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I havent written a windows service before and thought everything was going well until I deployed it to live. In dev it works fine and the polling it great, but as soon as it goes into production it falls on its backside after its first loop.

The exception I recieve is: 
Application: ProgramName.WinService.exe
Framework Version: v4.0.30319
Description: The process was terminated due to an unhandled exception.
Exception Info: System.Exception
   at ProgramName.WinService.UpdateChecker.StartChecks()
   at ProgramName.WinService.UpdateChecker.StartPolling()
   at System.Threading.ThreadHelper.ThreadStart_Context(System.Object)
   at System.Threading.ExecutionContext.Run(System.Threading.ExecutionContext, System.Threading.ContextCallback, System.Object, Boolean)
   at System.Threading.ExecutionContext.Run(System.Threading.ExecutionContext, System.Threading.ContextCallback, System.Object)
   at System.Threading.ThreadHelper.ThreadStart()

and here is the code that is doing the looping:

        private readonly Thread pollingThread;

   public UpdateChecker()
        pollingThread = new Thread(StartPolling);

        protected override void OnStart(string[] args)

        protected override void OnStop()

        protected void StartPolling()

                //10 seconds
            } while (true);


Does anyone have any idea why this would fall over after it runs the first time? am I doing something stupid?

This is the method causing the issue:

public static string GetXmlFromFeed(string strUrl) { var rssReq = WebRequest.Create(strUrl); var rep = rssReq.GetResponse(); return new StreamReader(rep.GetResponseStream()).ReadToEnd(); }

On the GetResponse()

possible a time out and nothing to do with the threading at all then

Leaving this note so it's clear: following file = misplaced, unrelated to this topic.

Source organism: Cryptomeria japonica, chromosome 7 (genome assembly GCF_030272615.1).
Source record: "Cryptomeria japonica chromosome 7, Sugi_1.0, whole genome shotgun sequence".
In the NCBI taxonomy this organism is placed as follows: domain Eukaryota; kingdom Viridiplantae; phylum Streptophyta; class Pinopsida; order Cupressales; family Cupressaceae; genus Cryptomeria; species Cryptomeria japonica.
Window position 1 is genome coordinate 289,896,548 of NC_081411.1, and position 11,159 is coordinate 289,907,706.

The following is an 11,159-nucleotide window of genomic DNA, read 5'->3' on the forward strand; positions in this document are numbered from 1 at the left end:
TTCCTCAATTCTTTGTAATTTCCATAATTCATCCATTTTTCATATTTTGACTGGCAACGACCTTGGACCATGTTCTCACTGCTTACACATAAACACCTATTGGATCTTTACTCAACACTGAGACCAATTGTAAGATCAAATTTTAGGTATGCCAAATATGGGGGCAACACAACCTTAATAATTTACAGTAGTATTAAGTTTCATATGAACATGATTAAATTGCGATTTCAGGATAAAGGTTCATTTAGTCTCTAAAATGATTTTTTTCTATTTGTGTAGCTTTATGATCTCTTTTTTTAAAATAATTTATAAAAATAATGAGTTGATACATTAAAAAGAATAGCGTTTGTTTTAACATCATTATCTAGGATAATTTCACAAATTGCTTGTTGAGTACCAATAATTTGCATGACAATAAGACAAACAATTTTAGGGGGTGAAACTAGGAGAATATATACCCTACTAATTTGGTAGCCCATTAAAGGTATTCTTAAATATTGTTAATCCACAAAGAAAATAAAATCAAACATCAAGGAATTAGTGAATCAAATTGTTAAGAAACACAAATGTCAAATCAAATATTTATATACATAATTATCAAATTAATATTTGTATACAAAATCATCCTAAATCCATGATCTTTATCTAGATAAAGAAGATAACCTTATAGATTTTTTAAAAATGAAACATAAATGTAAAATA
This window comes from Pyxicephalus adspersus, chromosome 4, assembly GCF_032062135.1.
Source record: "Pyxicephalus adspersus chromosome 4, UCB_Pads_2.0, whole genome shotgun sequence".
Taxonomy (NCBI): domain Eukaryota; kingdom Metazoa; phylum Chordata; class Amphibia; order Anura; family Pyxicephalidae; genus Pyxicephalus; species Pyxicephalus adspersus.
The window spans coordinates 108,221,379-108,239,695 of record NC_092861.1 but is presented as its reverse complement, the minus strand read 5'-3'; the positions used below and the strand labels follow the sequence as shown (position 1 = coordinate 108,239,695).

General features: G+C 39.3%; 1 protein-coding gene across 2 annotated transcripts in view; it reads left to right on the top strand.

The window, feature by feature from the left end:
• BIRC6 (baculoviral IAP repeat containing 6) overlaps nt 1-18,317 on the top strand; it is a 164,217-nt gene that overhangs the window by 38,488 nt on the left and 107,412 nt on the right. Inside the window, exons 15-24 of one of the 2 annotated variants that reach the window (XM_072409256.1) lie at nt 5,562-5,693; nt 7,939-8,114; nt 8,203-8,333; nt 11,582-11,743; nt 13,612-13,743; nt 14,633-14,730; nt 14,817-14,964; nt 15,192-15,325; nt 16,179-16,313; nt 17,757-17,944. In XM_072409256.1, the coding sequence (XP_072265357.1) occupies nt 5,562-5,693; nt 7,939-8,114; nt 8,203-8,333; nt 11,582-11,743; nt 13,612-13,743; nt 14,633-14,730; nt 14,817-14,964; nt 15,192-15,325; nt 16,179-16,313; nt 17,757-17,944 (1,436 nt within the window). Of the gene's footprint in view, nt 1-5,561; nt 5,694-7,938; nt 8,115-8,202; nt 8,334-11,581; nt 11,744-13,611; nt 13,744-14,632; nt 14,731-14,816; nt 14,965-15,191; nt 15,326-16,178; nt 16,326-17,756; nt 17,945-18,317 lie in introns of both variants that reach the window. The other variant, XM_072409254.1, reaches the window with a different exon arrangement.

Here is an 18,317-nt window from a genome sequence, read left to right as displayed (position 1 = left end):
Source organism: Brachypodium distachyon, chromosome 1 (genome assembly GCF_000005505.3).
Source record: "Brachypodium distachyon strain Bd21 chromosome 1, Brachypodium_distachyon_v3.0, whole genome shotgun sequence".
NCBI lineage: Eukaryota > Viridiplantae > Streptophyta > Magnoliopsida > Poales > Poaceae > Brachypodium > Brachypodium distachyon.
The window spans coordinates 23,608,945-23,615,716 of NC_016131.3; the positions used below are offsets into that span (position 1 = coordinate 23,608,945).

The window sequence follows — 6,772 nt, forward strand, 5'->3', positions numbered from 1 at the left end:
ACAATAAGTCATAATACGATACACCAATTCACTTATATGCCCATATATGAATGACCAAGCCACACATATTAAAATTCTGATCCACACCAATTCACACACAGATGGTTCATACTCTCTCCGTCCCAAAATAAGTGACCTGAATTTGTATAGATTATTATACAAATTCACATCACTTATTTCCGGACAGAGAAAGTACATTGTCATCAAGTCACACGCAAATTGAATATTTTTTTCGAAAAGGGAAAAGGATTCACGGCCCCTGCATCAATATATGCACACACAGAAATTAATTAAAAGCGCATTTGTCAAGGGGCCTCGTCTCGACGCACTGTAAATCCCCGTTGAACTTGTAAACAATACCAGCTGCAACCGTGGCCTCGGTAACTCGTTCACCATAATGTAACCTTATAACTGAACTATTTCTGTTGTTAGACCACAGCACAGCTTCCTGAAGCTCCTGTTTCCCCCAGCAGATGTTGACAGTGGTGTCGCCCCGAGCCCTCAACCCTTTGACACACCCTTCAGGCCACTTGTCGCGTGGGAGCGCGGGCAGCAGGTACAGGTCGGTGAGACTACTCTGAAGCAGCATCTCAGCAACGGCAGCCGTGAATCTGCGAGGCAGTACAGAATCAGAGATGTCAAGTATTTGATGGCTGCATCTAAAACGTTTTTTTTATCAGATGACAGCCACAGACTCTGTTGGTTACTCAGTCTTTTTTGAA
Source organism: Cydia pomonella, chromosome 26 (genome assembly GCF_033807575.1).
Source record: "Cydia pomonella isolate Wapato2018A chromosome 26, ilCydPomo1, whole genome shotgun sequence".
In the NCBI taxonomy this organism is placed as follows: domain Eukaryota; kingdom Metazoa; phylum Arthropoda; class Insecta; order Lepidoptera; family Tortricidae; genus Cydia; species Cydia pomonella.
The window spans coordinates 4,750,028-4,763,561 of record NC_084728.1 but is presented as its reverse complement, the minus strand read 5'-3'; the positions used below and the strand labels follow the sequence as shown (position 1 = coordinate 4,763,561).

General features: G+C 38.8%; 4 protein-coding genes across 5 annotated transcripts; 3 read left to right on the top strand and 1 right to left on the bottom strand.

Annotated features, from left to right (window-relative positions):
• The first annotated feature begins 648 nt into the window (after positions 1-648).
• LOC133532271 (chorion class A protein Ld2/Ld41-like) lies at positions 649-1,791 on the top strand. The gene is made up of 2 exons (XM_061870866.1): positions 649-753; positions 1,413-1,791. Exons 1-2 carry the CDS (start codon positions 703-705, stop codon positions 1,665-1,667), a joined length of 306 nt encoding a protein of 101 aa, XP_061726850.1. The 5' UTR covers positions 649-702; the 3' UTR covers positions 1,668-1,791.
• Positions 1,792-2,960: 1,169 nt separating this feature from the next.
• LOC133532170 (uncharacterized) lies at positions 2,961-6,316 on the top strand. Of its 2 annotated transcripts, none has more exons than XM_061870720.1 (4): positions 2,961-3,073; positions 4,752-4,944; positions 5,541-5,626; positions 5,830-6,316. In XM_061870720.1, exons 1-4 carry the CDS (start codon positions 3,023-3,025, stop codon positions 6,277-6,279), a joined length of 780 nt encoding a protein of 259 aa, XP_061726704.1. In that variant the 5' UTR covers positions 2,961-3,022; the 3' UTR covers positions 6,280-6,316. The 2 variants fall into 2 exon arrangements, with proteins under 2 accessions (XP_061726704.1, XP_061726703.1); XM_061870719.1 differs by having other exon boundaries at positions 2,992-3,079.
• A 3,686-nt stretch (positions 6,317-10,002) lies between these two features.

share|improve this question
The exception is thrown inside StartChecks; can you share the code of that method? –  Fredrik Mörk Sep 5 '10 at 7:53
A side note suggestion: I would change .Abort() to setting a boolean bStopThreads = true and then joining the working thread with .Join() If that times out then call .Abort(). Use your bStopThreads in your while loop. –  hydrogen Sep 5 '10 at 7:55
Any inner exceptions? –  cwap Sep 5 '10 at 7:55
Aside from figuring why StartChecks is throwing, I think you should consider wrapping the stuff inside the loop with a try/catch block. Don't worry: Abort will escape the catch. In any case, the catch block can log the ToString of the exception somewhere useful. The Event Log would be a good start. –  Steven Sudit Sep 5 '10 at 7:56

1 Answer 1

up vote 1 down vote accepted

Looking at the exception stack trace it seems that the StartChecks throws an exception which is not handled and it propagates to the calling thread (this behavior was introduced in .NET 2.0 as before exceptions thrown in child threads weren't propagated).

Try putting a try/catch around it in order to handle this exception.

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I think I just need some try catch retry around the above mentioned issue and it will be all good to go, thanks all –  JamesStuddart Sep 5 '10 at 8:26

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